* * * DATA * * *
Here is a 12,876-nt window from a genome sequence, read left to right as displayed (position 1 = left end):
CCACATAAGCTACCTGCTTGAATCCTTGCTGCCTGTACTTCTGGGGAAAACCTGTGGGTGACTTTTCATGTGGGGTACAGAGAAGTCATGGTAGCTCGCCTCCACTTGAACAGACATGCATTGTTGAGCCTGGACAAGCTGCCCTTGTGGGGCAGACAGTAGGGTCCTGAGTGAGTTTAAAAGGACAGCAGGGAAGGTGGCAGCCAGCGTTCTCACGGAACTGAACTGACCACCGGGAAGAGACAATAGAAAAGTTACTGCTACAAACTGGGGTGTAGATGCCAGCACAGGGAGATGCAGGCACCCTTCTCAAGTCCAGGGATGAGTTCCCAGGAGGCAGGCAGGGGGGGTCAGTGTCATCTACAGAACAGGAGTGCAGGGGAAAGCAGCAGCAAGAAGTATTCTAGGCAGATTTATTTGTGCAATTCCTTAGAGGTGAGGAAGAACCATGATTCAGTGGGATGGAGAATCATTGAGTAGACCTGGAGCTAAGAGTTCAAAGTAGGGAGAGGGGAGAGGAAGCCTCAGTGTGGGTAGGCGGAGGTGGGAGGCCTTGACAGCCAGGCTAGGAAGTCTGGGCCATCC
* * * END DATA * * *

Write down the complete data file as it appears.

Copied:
Here is a 12,876-nt window from a genome sequence, read left to right as displayed (position 1 = left end):
CCACATAAGCTACCTGCTTGAATCCTTGCTGCCTGTACTTCTGGGGAAAACCTGTGGGTGACTTTTCATGTGGGGTACAGAGAAGTCATGGTAGCTCGCCTCCACTTGAACAGACATGCATTGTTGAGCCTGGACAAGCTGCCCTTGTGGGGCAGACAGTAGGGTCCTGAGTGAGTTTAAAAGGACAGCAGGGAAGGTGGCAGCCAGCGTTCTCACGGAACTGAACTGACCACCGGGAAGAGACAATAGAAAAGTTACTGCTACAAACTGGGGTGTAGATGCCAGCACAGGGAGATGCAGGCACCCTTCTCAAGTCCAGGGATGAGTTCCCAGGAGGCAGGCAGGGGGGGTCAGTGTCATCTACAGAACAGGAGTGCAGGGGAAAGCAGCAGCAAGAAGTATTCTAGGCAGATTTATTTGTGCAATTCCTTAGAGGTGAGGAAGAACCATGATTCAGTGGGATGGAGAATCATTGAGTAGACCTGGAGCTAAGAGTTCAAAGTAGGGAGAGGGGAGAGGAAGCCTCAGTGTGGGTAGGCGGAGGTGGGAGGCCTTGACAGCCAGGCTAGGAAGTCTGGGCCATCC